• Career Counselor Sgt. 1st Class Gabriel Almodovar, Army Reserve Careers Division Region 5, Puerto Rico, answers questions and discusses opportunities with Spc. Abimael Marrero during an Individual Ready Reserve Muster at Fort Buchanan, Puerto Rico.

    Career counselor answers questions

    Career Counselor Sgt. 1st Class Gabriel Almodovar, Army Reserve Careers Division Region 5, Puerto Rico, answers questions and discusses opportunities with Spc. Abimael Marrero during an Individual Ready Reserve Muster at Fort Buchanan, Puerto Rico.

  • Maj. Javier Hernandez has his teeth examined by Dr. William Moreno during an Individual Ready Reserve Muster at Fort Buchanan, Puerto Rico.

    Dentist examines teeth at muster

    Maj. Javier Hernandez has his teeth examined by Dr. William Moreno during an Individual Ready Reserve Muster at Fort Buchanan, Puerto Rico.

  • Spc. Wilmer Ortiz checks in at the Physical Health Assessment desk with Sharon Dopwell during the Individual Ready Reserve Muster at Fort Buchanan, Puerto Rico.

    Physical Health Assessment at muster

    Spc. Wilmer Ortiz checks in at the Physical Health Assessment desk with Sharon Dopwell during the Individual Ready Reserve Muster at Fort Buchanan, Puerto Rico.

FORT BUCHANAN, Puerto Rico (April 20, 2010) -- After completing a 16-month mobilization and one-year tour to Iraq in 2007, Spc. Juan J. Perez figured he should say goodbye to his wife and three kids again when he was invited to attend an Individual Ready Reserve muster.

But after signing in, Perez quickly realized he was not being mobilized for another combat tour. Instead, he and other IRR Soldiers spent the day recently updating their records and learning about their benefits and entitlements, including promotion, schooling, health care and civilian job opportunities.

"One of our biggest challenges is ensuring that Soldiers understand this is a muster, not a mobilization," said Lt. Col. Craig Smith, Human Resources Command's muster team chief. "We do not mobilize Soldiers at musters. We are here to ensure Soldiers are getting registered for the benefits they have earned. The VA, the Army, and service organizations have more to offer than most Soldiers can even begin to realize."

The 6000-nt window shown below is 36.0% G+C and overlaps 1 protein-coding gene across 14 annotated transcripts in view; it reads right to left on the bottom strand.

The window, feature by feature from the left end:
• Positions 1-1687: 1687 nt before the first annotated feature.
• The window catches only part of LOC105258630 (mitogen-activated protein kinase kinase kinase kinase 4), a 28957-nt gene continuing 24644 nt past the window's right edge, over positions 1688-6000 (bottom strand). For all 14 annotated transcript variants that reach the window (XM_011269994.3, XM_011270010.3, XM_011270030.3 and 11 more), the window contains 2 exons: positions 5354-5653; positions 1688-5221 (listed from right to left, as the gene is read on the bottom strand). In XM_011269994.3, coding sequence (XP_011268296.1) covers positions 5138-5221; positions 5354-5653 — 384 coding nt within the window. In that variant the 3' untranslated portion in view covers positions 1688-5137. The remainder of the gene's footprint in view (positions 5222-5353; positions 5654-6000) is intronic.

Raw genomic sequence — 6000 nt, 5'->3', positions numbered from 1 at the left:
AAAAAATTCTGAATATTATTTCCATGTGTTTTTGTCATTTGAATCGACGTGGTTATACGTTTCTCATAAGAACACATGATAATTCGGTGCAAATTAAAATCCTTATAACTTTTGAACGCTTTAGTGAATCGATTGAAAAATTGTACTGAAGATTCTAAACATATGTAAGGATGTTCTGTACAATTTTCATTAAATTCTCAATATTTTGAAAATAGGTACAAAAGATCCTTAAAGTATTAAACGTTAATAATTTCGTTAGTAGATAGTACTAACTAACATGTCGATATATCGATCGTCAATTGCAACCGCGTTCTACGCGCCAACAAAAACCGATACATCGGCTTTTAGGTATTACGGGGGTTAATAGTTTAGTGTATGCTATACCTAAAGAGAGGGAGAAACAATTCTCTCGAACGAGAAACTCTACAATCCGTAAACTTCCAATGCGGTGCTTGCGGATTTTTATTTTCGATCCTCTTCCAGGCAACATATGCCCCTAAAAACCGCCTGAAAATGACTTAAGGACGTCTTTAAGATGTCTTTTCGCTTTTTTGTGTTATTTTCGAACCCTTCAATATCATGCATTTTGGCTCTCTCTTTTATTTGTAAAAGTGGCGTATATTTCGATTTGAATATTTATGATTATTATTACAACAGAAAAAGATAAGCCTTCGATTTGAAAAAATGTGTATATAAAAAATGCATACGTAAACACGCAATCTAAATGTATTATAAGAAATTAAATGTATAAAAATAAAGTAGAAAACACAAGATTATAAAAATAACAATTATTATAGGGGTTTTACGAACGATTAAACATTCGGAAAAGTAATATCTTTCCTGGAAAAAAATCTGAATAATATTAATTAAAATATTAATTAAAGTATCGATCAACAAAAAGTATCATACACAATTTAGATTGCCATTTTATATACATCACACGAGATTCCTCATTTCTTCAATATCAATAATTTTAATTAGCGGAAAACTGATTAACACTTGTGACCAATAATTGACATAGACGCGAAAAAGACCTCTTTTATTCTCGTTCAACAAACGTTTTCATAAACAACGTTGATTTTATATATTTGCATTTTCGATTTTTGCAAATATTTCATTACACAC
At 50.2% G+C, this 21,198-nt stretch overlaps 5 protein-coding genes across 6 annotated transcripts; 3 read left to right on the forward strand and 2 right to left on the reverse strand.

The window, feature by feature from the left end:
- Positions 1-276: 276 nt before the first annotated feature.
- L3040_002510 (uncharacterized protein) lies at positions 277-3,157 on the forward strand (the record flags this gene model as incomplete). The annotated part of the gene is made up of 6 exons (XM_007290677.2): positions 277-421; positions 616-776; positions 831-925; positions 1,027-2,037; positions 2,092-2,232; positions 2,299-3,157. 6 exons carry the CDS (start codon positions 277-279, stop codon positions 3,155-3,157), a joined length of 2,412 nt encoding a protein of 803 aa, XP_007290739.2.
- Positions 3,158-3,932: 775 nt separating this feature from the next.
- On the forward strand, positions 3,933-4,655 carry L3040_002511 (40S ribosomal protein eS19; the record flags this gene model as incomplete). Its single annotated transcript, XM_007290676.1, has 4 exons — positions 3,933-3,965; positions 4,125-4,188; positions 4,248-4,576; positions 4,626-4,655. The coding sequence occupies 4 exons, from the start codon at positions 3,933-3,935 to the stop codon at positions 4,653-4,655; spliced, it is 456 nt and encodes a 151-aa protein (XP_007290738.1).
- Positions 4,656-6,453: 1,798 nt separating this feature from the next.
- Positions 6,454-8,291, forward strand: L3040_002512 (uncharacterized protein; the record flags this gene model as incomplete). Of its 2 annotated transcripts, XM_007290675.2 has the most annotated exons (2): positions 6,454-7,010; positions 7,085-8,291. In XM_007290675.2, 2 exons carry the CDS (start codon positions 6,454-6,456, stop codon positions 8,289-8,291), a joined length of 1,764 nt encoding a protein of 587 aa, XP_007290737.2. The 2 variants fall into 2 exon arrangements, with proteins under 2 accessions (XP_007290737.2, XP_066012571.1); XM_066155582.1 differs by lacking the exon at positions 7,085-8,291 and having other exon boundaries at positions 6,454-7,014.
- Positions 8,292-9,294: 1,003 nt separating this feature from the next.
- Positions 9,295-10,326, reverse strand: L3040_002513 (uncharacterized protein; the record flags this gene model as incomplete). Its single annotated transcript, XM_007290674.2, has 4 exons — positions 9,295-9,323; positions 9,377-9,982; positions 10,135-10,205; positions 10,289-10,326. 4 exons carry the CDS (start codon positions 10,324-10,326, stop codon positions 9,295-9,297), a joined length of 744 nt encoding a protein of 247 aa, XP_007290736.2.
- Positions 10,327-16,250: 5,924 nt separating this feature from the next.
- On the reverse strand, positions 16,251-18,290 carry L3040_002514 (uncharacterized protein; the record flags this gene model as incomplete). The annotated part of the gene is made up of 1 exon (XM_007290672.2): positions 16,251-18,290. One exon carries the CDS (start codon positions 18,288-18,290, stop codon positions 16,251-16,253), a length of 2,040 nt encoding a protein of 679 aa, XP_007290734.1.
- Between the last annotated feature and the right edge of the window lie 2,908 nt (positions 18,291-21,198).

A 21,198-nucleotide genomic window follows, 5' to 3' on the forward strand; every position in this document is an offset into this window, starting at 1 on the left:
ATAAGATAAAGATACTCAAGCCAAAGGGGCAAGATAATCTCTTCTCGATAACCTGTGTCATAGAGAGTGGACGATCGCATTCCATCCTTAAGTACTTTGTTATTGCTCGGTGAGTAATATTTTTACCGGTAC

In fact, 17 veteran support agencies attended the Puerto Rico muster to talk about their services and tell Soldiers about opportunities that could benefit them and their families. Musters have come to resemble career and education fairs with "vendor" booths set up between the muster stations.

"The muster program gives us the chance to collect required information from our IRR Soldiers, but it also gives them a chance to learn about the services and benefits available to them," Smith said. "A lot of opportunities can open up for them through either more active IRR participation, membership in a Reserve unit, or volunteering to mobilize in support of overseas contingency operations. We are giving the IRR Soldiers the tools to make an informed decision and help them determine what works for them."

Thousands of IRR Soldiers will muster in 19 cities from January to August 2010. The Puerto Rico muster represents the first muster to be held outside the contiguous states. It's an expansion of a successful program that began in 2007 with just four musters.

"The team is venturing outside the continental United States this year for the first time because we realized it was important to offer our services to those Soldiers as well," Smith said, adding that overseas musters are planned in the future.

A Soldier typically becomes a member of the IRR after successfully completing several years of active-duty or Selected Reserve membership. Soldiers may transfer to the IRR to fulfill the remainder of their contractual military service obligation, normally eight years.

An annual requirement, mustering is a one-day event for which IRR Soldiers are paid about $200. Many IRR Soldiers will complete a Personnel Accountability Muster, which is a one-on-one visit with an Army Reserve Career Counselor. But several thousand Soldiers will gather at group events called Readiness Musters, such as the one held at Fort Buchanan.

Last year, HRC partnered with Veterans Affairs to hold five Readiness Musters at VA facilities, which proved such a successful venture that nine Readiness Musters will be held at VA facilities this year, with the remaining musters conducted on Army posts and Army Reserve centers.

Readiness Musters have not only increased in number but in scope and services offered, as the IRR Soldiers mustering at Fort Buchanan learned.

One of the first individuals to arrive at the muster site was Johnny Dwiggins with the Armed Forces Employer Partnership - formerly called the Army Reserve Employer Partnership Initiative. Dwiggins said the organization partners with more than 900 public and private-sector employers and attempts to match the needs of the employers with Soldiers in thousands of job opportunities.